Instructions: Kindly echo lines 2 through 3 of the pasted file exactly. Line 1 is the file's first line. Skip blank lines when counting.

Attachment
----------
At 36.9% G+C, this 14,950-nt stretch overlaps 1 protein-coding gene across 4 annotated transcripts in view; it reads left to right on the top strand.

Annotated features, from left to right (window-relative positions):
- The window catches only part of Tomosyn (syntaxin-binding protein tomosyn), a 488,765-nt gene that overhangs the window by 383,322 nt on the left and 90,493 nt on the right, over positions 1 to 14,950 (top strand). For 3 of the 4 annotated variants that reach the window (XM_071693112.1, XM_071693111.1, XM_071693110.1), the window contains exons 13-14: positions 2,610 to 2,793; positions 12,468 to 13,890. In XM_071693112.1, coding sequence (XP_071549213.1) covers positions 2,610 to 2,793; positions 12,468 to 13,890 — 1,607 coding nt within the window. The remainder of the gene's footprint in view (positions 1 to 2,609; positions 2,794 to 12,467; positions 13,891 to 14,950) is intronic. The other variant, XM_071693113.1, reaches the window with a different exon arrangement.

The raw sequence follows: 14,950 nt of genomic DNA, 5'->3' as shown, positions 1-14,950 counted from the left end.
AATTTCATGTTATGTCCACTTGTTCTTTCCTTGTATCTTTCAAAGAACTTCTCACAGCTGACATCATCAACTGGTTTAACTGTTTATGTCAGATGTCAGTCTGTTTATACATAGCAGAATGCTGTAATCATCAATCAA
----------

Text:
Annotated features, from left to right (window-relative positions):
- The window catches only part of Tomosyn (syntaxin-binding protein tomosyn), a 488,765-nt gene that overhangs the window by 383,322 nt on the left and 90,493 nt on the right, over positions 1 to 14,950 (top strand). For 3 of the 4 annotated variants that reach the window (XM_071693112.1, XM_071693111.1, XM_071693110.1), the window contains exons 13-14: positions 2,610 to 2,793; positions 12,468 to 13,890. In XM_071693112.1, coding sequence (XP_071549213.1) covers positions 2,610 to 2,793; positions 12,468 to 13,890 — 1,607 coding nt within the window. The remainder of the gene's footprint in view (positions 1 to 2,609; positions 2,794 to 12,467; positions 13,891 to 14,950) is intronic. The other variant, XM_071693113.1, reaches the window with a different exon arrangement.